by Linda L.
Chicago is set for a heat wave this weekend! The veterinarians and staff here at Family Pet Animal Hospital would like to remind you how to keep your dogs safe in the extreme heat.
Provide water and shade
Do your best to keep your furry family members of out the direct sun by providing access to shade, although if the temperature and humidity are high enough, shade might not be enough. Allow your pets to cool off indoors with air conditioning when possible.
Pets can become dehydrated quickly in the heat so be sure to provide plenty of fresh, cool drinking water.
Never leave your pet in a parked car in the heat
Our pets are family, so it’s tempting to bring them with us on car rides when we’re out on the town. Sadly, many people believe that cracking the car windows is enough to moderate the temperature inside the car. They are wrong! According to the ASPCA website, when it’s 80 degrees outside, in less than 30 minutes, the inside of your car could be a staggering 114 degrees!
Dogs cannot cool themselves off as easily as people. Once they overheat, they can suffer severe organ damage or die. Don’t risk it!
Stay off the asphalt
Keep your pets off the asphalt, which can get dangerously hot during the summer. Not only can they burn their delicate paw pads, but because your dog’s body is so low to the ground, he/she is in danger of overheating quickly when walking over hot surfaces.
Limit exercise in the heat
While our pets may love the outdoors, some of them simply do not know how to self regulate their activities to stay safe and healthy. Be your pet’s advocate! Keep walks and outdoor activity minimal during peak daytime temperatures, choosing instead to walk your dog during early morning or evening hours when temperatures are lower.
Watch for signs of heat stroke
Knowing how to detect signs of heat stroke could mean the difference between life and death for your furry family member. Breeds with flat faces (such as Pugs, Boston Terriers, Boxers, Persian cats, etc.), as well as pets who are overweight, elderly, and those that have heart or lung disease are particularly susceptible to overheating easily.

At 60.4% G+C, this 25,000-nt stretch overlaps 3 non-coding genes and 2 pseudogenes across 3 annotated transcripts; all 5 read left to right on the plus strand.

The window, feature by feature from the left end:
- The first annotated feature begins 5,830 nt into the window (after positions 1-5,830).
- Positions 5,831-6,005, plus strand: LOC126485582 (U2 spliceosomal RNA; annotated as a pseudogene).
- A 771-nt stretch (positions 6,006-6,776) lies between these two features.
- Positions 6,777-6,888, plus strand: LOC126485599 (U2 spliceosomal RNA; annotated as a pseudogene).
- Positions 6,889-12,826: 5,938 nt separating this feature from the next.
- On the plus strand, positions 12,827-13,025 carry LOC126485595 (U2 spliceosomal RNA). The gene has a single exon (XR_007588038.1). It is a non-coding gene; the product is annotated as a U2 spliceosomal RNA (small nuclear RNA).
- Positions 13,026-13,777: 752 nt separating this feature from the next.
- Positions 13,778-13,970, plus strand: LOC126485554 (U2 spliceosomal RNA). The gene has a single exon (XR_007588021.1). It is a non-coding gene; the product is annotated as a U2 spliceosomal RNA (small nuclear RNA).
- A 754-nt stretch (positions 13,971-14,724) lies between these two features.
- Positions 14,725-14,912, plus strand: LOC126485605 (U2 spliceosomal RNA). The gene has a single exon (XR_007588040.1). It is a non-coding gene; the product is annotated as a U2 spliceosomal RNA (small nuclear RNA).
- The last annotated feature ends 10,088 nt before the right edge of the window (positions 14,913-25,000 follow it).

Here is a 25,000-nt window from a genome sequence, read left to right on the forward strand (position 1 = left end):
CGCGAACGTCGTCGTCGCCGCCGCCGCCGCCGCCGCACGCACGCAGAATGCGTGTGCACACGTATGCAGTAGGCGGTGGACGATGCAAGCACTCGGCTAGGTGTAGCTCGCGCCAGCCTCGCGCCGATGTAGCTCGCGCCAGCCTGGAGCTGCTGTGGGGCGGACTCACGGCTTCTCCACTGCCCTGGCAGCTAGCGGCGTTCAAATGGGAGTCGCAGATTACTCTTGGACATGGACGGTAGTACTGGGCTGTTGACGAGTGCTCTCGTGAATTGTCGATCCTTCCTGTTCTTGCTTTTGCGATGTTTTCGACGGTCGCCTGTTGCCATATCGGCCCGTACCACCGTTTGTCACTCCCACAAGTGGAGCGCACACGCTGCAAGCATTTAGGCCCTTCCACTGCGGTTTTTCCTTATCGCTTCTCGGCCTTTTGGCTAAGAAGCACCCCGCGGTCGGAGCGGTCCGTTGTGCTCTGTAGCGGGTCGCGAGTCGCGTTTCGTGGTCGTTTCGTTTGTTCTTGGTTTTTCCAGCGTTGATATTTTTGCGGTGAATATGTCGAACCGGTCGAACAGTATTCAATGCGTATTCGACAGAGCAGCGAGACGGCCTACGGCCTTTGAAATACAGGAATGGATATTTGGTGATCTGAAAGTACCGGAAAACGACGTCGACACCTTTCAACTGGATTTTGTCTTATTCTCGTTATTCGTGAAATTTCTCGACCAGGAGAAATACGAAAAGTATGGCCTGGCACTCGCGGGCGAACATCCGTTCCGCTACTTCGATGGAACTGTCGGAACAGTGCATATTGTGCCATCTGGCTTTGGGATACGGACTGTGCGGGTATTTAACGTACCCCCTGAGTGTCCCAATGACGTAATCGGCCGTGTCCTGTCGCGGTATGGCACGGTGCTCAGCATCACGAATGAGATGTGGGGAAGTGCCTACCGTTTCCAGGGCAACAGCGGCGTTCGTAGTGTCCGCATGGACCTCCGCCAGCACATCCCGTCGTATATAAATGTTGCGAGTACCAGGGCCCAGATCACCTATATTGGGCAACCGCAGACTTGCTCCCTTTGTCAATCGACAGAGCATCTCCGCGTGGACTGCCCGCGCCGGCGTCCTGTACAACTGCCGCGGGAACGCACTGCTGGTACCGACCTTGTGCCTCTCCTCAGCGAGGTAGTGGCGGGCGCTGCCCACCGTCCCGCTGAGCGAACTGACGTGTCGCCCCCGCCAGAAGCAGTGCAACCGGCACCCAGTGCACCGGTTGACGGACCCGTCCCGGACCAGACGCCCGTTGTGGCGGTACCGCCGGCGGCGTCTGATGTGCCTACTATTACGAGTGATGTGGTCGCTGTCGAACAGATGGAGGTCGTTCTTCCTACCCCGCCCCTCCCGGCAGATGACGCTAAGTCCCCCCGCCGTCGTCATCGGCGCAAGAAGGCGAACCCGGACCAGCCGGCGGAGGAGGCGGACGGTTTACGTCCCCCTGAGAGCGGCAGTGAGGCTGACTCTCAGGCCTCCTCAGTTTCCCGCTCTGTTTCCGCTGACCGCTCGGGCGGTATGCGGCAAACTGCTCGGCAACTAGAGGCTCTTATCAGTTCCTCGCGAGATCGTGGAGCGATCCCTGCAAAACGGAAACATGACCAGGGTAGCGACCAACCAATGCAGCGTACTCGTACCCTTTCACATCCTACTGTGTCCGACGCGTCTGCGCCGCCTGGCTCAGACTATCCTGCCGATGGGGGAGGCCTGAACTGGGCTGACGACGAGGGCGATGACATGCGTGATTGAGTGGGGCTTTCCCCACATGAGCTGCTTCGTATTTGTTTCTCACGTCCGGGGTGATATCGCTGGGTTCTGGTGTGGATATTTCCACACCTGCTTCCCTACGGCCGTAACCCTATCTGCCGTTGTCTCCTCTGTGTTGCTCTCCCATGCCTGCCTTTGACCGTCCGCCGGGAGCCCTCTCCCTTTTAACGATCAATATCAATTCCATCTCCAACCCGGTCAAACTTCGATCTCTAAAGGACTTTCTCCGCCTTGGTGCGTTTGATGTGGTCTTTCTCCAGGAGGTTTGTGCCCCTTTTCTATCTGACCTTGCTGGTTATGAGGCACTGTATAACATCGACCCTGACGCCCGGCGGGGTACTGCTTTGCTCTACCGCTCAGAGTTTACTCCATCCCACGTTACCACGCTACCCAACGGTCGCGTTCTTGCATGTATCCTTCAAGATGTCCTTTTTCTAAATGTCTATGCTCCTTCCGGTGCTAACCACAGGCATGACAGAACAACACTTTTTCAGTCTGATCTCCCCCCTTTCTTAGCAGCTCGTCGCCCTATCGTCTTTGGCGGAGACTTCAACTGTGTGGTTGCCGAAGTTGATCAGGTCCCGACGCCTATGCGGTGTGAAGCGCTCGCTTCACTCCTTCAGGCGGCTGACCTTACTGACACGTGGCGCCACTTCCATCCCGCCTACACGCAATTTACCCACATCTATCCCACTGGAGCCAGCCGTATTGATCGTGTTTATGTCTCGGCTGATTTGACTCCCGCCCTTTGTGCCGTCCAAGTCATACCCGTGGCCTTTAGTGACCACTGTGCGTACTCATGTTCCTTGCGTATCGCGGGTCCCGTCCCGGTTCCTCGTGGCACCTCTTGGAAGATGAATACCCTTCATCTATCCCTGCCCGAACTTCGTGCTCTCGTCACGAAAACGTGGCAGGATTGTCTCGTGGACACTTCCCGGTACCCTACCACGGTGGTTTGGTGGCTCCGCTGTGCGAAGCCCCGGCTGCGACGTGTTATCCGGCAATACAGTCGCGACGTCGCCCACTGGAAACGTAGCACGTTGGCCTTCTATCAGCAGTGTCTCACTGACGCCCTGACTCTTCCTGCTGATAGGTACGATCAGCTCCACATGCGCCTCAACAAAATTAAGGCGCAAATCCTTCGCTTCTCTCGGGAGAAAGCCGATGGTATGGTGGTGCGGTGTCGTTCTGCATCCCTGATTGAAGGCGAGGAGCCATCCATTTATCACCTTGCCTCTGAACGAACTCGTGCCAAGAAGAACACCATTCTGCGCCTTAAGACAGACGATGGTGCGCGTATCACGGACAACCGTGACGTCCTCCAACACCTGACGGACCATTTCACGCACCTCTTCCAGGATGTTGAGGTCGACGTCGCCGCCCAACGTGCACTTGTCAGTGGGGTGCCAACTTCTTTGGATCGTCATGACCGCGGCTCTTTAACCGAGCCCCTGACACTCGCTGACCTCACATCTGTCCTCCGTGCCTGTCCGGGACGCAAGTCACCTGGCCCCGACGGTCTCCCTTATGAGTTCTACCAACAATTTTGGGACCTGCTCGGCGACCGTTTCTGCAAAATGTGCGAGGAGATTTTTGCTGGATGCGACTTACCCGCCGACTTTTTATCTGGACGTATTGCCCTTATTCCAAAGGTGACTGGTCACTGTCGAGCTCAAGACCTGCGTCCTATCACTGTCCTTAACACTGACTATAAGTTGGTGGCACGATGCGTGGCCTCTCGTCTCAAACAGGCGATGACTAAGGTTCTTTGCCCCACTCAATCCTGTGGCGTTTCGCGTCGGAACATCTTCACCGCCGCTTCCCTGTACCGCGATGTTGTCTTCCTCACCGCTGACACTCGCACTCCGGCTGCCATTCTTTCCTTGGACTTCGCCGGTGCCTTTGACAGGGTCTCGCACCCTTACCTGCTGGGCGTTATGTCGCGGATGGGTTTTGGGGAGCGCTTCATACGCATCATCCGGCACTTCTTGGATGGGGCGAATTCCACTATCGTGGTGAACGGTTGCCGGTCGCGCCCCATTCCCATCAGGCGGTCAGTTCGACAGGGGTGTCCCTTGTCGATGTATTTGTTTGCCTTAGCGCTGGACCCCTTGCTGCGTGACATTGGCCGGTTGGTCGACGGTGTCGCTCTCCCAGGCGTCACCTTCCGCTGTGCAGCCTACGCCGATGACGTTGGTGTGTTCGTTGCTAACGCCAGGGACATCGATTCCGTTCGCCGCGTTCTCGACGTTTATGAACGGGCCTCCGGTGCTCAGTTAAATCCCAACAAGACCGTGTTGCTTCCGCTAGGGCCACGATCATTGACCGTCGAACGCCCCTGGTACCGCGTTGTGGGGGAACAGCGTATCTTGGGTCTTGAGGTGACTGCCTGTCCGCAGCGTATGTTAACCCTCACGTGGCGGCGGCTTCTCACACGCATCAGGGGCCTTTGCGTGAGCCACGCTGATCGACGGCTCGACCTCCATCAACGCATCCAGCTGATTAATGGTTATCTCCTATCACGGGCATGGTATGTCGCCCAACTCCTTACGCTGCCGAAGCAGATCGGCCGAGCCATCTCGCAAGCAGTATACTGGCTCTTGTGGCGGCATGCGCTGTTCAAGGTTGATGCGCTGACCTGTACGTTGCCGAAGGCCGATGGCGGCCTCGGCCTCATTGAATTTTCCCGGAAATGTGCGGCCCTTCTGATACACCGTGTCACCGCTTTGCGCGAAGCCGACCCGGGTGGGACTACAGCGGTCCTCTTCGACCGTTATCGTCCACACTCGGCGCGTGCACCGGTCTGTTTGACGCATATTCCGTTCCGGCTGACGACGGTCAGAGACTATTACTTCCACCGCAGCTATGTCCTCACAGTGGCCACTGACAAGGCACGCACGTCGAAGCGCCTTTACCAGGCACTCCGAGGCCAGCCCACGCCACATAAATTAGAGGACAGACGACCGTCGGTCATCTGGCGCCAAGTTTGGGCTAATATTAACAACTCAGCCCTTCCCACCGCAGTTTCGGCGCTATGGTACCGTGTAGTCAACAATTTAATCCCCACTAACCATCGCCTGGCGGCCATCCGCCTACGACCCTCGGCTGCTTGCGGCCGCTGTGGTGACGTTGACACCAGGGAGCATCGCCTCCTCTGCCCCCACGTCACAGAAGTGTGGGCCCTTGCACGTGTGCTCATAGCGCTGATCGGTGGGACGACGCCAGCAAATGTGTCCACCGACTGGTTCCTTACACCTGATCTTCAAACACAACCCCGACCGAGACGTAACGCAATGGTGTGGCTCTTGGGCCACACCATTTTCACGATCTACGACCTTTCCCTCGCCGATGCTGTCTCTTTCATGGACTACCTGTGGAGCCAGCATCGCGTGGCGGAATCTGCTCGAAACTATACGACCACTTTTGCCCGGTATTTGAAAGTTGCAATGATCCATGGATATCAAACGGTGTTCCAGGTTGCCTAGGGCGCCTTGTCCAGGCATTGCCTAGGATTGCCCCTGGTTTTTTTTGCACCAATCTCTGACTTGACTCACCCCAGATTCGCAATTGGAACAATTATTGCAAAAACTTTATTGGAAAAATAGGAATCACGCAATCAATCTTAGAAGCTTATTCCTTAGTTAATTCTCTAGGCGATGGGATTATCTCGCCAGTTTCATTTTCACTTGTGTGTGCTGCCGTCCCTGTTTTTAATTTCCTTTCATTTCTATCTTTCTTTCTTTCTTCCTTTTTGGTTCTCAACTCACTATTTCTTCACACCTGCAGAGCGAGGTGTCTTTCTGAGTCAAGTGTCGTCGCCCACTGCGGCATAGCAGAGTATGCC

Know these signs of heat stroke:
- Excessive, prolonged panting or difficulty breathing
- Excessive drooling
- Dark red and/or tacky tongue/gums
- Staggering and lack of coordination, lethargy, or even collapse
- Increased and/or irregular heartbeat
- Rectal temperature above 104 degrees F
- Vomiting and diarrhea
As soon as you recognize signs of heat stroke in your pet, you should begin a cooling method. Soak towels in lukewarm water and wrap your pet in the towels. Although it may seem counterintuitive, we do not recommend using cold water! Cooling your pet too rapidly could be detrimental to your pet and actually inhibit quicker dissipation of heat from your pet’s body. You may also use fans on your dampened pet to encourage heat loss by convection.
Once you’ve started the process of cooling down your pet, call your pet’s veterinarian immediately for further instructions. Pets affected by heat stroke may require hospitalization, intravenous fluid therapy, administration of oxygen, and other supportive care.
Dangerous medical conditions can occur after heat stroke including kidney failure, liver failure, heart abnormalities, abnormal clotting of blood, cerebral edema, among others. These conditions may occur hours or days after the incident and your pet will need to be very closely monitored. Early recognition and aggressive treatment of heat stroke are critical for you pet’s well-being.